Down in New Orleans, they have a term, “lagniappe,” which Google defines as “something given as a bonus or extra gift.” And that is a perfect description of the novel Masters of the Vortex. It is a book full of new characters and new “scientific” principles, set in the universe of the Lensmen, but not connected to the continuity of the main series of novels. And as it marks the final book in my reviews of the Lensman series, it also gives me a chance to look back at the series as a whole.

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Revenge, Robbery, and Redemption: Space Viking by H. Beam Piper

In this bi-weekly series reviewing classic science fiction and fantasy books, Alan Brown looks at the front lines and frontiers of the field; books about soldiers and spacers, scientists and engineers, explorers and adventurers. Stories full of what Shakespeare used to refer to as “alarums and excursions”: battles, chases, clashes, and the stuff of excitement.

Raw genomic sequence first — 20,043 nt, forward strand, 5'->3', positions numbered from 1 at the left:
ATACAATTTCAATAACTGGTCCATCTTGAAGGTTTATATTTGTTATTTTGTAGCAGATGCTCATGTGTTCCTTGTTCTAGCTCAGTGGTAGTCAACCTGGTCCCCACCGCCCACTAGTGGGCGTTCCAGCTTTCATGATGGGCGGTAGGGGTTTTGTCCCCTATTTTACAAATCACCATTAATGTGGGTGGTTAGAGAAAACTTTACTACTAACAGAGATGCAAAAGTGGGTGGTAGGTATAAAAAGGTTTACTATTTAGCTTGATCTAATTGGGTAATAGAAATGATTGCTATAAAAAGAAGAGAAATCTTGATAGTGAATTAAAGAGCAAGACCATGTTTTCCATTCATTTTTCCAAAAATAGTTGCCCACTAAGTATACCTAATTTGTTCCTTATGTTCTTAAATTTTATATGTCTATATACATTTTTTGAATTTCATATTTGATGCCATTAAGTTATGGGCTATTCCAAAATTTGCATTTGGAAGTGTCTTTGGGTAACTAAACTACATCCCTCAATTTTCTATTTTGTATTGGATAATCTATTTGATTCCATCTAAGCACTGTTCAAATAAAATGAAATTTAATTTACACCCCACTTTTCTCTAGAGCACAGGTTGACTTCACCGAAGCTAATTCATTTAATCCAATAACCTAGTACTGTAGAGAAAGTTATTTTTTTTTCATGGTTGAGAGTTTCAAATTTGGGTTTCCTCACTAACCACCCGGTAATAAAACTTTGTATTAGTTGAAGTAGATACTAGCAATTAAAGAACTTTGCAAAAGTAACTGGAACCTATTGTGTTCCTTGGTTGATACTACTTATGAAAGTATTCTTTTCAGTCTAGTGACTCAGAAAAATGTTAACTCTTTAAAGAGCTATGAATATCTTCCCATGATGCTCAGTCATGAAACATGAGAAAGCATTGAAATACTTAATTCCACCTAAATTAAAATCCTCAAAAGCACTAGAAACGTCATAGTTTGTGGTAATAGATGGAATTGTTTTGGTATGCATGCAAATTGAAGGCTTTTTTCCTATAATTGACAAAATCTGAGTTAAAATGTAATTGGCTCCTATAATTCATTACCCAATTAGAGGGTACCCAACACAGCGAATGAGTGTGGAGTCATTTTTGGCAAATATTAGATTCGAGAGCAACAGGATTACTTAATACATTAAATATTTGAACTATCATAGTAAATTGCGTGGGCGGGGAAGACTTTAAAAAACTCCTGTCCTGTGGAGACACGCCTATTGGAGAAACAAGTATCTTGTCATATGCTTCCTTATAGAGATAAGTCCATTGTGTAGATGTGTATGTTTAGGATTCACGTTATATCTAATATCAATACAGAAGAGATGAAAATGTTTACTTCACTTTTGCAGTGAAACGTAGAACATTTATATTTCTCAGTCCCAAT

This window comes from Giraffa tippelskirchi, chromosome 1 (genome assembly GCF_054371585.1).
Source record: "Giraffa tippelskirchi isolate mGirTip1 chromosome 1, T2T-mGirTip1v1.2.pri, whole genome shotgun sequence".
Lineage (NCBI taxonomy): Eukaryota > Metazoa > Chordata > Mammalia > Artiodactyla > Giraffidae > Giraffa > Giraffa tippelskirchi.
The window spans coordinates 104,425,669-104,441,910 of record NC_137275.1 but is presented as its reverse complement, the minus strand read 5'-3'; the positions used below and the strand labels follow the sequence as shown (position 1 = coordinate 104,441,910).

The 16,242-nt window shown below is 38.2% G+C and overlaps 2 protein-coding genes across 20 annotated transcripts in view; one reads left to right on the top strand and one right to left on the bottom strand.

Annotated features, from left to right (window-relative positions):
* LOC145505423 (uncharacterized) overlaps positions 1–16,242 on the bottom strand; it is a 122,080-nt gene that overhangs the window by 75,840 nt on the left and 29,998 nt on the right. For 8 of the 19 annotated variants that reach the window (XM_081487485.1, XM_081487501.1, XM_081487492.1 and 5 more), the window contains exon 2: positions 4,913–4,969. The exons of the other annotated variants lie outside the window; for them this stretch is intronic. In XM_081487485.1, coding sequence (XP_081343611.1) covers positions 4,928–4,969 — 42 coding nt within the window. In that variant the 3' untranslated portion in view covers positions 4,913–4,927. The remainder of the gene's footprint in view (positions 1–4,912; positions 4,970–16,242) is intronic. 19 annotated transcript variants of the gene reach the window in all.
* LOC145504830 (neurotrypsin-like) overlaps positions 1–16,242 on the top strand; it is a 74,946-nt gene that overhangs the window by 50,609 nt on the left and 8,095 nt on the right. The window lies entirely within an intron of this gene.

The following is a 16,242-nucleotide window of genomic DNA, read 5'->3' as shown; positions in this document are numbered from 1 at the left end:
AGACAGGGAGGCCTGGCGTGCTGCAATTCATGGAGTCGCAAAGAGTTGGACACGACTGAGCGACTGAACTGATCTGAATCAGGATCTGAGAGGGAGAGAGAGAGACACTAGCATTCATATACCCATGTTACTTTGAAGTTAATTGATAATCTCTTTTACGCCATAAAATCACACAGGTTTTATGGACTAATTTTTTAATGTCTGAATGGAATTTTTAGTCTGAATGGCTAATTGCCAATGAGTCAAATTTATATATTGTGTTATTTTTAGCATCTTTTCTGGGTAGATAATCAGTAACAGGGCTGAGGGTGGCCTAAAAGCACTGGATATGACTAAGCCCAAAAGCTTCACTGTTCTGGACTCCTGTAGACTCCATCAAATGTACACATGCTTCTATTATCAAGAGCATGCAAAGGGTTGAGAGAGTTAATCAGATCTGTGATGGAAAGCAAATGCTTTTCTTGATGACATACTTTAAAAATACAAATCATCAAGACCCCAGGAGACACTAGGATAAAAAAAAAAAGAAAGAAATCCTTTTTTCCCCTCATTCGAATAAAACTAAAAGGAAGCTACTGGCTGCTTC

This is the hundredth review in the Front Lines and Frontiers series, and I thought I would mark that occasion by finding a book I loved from my early teens, jam-packed with action and adventure, from one of my favorite authors; a story that fits the charter for this column to a T. Accordingly, I present to you one of H. Beam Piper’s classic novels, Space Viking—a tale of vengeance, plunder, rescues, space battles and derring-do.

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Planetary Romance Under the Clouds: Pirates of Venus by Edgar Rice Burroughs

In this bi-weekly series reviewing classic science fiction and fantasy books, Alan Brown looks at the front lines and frontiers of the field; books about soldiers and spacers, scientists and engineers, explorers and adventurers. Stories full of what Shakespeare used to refer to as “alarums and excursions”: battles, chases, clashes, and the stuff of excitement.

Later in his career, after creating a host of memorable characters like Tarzan of the Apes and John Carter of Mars, Edgar Rice Burroughs decided to create a new character, Carson Napier, and send him to the planet Venus, to journey through planetary and literary territory Burroughs had not yet explored. Some people feel this new planetary adventurer didn’t measure up to his predecessor, John Carter, but Carson Napier was a unique character whose adventures I always enjoyed. And when you are looking for a good summer reading book, you can’t go wrong with one about pirates…